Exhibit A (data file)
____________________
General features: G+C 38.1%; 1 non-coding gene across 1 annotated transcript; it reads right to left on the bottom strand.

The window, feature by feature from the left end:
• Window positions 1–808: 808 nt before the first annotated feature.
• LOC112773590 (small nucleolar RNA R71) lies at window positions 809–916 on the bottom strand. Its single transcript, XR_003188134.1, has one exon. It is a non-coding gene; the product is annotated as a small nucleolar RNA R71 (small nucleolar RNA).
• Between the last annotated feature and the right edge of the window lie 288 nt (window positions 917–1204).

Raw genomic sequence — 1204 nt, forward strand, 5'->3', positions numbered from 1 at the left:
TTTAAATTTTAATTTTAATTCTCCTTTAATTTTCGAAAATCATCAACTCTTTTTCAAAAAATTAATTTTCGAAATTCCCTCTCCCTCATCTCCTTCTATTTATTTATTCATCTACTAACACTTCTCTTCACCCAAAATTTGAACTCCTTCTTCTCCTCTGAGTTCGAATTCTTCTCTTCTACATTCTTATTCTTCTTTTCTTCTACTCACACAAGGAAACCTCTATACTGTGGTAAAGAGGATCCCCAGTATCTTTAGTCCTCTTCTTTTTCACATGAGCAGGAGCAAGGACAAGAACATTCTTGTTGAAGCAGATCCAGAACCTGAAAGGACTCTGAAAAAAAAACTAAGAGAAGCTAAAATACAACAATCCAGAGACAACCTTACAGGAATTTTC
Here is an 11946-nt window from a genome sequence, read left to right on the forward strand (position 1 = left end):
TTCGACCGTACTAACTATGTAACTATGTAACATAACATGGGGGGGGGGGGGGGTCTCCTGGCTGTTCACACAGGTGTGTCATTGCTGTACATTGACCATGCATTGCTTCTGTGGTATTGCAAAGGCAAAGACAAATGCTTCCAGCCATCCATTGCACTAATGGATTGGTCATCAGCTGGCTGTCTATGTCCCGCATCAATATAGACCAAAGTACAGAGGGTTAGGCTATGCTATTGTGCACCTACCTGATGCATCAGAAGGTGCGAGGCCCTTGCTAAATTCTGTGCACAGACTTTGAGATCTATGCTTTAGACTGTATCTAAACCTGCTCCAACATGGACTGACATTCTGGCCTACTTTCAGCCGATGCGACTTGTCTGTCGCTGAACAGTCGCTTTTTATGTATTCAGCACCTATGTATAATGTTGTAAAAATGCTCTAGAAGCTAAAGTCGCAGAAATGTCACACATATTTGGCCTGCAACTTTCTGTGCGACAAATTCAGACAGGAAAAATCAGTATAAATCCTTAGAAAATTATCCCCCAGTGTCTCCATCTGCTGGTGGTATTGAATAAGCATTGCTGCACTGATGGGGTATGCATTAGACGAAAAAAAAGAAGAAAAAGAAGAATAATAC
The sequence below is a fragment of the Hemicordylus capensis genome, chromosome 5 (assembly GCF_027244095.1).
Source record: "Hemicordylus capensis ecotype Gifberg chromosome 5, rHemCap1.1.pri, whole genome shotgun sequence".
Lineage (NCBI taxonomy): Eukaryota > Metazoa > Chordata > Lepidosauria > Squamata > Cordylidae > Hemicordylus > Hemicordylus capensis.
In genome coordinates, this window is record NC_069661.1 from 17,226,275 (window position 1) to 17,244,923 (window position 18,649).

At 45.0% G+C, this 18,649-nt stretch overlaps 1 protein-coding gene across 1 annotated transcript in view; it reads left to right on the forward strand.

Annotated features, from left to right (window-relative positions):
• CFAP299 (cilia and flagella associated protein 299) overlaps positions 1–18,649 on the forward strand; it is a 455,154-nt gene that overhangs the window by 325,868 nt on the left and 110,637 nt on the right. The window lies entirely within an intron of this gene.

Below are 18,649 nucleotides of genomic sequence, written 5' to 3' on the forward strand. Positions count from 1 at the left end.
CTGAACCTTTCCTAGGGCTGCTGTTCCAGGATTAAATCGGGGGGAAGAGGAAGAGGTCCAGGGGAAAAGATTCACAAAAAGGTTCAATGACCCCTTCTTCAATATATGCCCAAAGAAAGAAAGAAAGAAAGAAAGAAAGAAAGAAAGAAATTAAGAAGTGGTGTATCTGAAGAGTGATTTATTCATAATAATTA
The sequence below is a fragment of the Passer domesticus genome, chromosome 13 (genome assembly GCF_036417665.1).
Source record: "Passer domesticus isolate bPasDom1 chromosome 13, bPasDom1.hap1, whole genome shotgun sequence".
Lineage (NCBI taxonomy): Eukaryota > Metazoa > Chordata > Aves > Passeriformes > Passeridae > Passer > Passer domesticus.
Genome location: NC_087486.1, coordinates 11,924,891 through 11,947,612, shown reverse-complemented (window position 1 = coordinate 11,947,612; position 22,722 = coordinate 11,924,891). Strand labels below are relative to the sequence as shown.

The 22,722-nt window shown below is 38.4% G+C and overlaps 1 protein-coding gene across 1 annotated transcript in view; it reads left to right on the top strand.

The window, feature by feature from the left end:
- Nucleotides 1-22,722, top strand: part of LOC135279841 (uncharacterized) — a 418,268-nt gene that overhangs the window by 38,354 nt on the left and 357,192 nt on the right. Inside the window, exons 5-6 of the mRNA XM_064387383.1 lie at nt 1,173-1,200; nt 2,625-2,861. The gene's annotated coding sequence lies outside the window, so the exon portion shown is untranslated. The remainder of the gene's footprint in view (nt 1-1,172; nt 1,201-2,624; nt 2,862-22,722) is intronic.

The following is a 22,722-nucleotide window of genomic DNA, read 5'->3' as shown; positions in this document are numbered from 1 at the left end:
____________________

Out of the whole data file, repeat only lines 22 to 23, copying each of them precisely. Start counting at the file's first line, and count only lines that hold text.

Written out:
Genome location: NC_087486.1, coordinates 11,924,891 through 11,947,612, shown reverse-complemented (window position 1 = coordinate 11,947,612; position 22,722 = coordinate 11,924,891). Strand labels below are relative to the sequence as shown.

The 22,722-nt window shown below is 38.4% G+C and overlaps 1 protein-coding gene across 1 annotated transcript in view; it reads left to right on the top strand.